By Josh Steiner
PRA Group (NASDAQ:PRAA) calls itself "a global leader in acquiring and collecting nonperforming loans." The irony isn't lost on us. After reporting fourth quarter earnings, it would appear as though many of the debt collector's loans remain nonperforming.
In fact, it's our contention that a growing portion of these loans won't be paid back at all.
With allowance charges rising - a fancy way of saying the portion of the purchased receivables that may ultimately be uncollectible - profitability of the $1.4 billion debt collector will remain severely challenged over the coming quarters.
That's been our call for some time now. After reporting earnings late Tuesday night, PRA shares have plunged -16%. The company missed total revenue expectations of $224.8 million, reporting $155.3 million and recognizing a massive $62.5 million allowance in the fourth quarter.
Moreover, total revenue was down -33% year-over-year from $230.2 million in 4Q15. Looking at the bottom line PRA reported GAAP earnings per share of -$0.38 versus estimates of $0.72, or -144% lower year-over-year than last fourth quarter's $0.87.
The worst may be yet to come. Looking deeper, fourth quarter results embolden our short thesis by revealing continued trouble for PRAA.
Adjusting for the incremental allowance charge, revenues were still down -10% year-over-year in the fourth quarter of 2016. And while management insists that the $62.5 million allowance charge recognized in the fourth quarter was, in essence, a non-event pertaining to a harmless, routine change in accounting estimates, it is rather clear that revenue, independent of the allowance shock, is still trending downwards as older, more profitable receivables portfolios wind down.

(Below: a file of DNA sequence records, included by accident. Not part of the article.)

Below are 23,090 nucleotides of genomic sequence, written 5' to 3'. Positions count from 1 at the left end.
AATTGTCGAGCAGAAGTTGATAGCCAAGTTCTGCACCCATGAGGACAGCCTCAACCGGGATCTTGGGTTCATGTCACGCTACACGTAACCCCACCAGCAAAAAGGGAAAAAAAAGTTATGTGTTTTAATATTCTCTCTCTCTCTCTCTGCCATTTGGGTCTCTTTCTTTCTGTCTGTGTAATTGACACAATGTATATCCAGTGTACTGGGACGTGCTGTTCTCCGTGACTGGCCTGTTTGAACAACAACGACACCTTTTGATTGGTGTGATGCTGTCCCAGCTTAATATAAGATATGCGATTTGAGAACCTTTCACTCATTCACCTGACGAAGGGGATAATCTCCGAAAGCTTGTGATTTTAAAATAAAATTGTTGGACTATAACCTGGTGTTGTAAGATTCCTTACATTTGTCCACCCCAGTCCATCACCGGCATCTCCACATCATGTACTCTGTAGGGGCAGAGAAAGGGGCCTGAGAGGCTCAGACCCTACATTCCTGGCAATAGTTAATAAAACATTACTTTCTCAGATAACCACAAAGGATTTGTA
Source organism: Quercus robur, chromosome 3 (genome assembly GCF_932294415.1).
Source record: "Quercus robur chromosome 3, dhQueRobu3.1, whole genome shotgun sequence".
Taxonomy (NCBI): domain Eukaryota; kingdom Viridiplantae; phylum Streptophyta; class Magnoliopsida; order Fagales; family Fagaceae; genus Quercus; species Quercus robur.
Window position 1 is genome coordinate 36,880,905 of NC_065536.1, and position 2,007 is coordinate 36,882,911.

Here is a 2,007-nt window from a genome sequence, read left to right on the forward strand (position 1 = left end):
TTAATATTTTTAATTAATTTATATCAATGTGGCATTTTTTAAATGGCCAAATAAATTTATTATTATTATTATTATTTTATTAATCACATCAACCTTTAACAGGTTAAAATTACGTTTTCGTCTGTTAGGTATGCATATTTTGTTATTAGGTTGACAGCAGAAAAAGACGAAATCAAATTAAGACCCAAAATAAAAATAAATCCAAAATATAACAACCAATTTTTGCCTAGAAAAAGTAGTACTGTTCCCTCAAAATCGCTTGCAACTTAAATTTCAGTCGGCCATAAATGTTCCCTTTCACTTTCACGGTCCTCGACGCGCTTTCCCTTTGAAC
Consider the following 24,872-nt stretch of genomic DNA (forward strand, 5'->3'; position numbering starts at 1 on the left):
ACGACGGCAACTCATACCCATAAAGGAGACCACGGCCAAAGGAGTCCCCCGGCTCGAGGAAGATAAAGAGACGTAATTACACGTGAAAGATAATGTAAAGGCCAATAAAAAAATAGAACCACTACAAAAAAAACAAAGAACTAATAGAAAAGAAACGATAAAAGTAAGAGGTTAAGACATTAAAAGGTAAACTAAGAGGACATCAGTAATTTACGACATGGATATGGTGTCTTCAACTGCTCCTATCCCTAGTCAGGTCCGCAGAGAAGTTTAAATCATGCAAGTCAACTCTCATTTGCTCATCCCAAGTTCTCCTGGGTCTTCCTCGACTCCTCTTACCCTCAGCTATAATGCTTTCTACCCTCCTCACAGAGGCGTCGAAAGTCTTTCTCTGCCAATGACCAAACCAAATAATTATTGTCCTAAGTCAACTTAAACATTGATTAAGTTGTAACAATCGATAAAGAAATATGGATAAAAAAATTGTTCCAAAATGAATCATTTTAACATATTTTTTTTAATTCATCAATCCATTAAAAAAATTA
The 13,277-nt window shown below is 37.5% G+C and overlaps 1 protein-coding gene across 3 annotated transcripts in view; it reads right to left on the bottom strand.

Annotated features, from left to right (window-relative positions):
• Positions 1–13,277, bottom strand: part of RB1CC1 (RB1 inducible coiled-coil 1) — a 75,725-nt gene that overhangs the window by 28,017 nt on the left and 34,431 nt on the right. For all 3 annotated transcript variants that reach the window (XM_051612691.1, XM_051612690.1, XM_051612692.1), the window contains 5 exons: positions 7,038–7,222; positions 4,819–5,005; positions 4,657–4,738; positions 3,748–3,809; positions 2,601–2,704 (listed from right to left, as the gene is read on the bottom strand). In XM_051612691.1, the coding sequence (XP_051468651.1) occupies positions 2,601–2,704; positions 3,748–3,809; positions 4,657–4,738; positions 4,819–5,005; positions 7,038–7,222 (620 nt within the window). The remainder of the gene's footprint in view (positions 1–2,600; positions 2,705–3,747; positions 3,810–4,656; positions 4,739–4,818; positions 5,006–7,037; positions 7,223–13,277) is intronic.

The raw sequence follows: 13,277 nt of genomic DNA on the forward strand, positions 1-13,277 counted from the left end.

PRA's management refrained from echoing the optimistic sentiments of its competitor, ECPG, regarding the future outlook of the industry. While ECPG's fourth quarter earnings call focused on projections of 15% growth in U.S. supply accompanied by a 15% decline in pricing, PRAA's management had a much more cautious view on the future.
To illustrate, when asked about the state of supply growth in the U.S. core market, CEO Steve Fredrickson gave an answer that, in the limit, surely converges to zero:
"...It appears to us as though we are seeing some signals, some body language, and in some cases, some movement by existing sellers to offer, perhaps, a bit more volume than we might have anticipated at this point in time."
That's why our numbers stand in stark contrast to the Street's earnings per share estimates of $2.93 and $3.16 for 2017 and 2018, respectively. In fact, our estimates are -53%, and -57% those estimates.
This short call is far from over.
Disclosure: I/we have no positions in any stocks mentioned, and no plans to initiate any positions within the next 72 hours.
I wrote this article myself, and it expresses my own opinions. I am not receiving compensation for it. I have no business relationship with any company whose stock is mentioned in this article.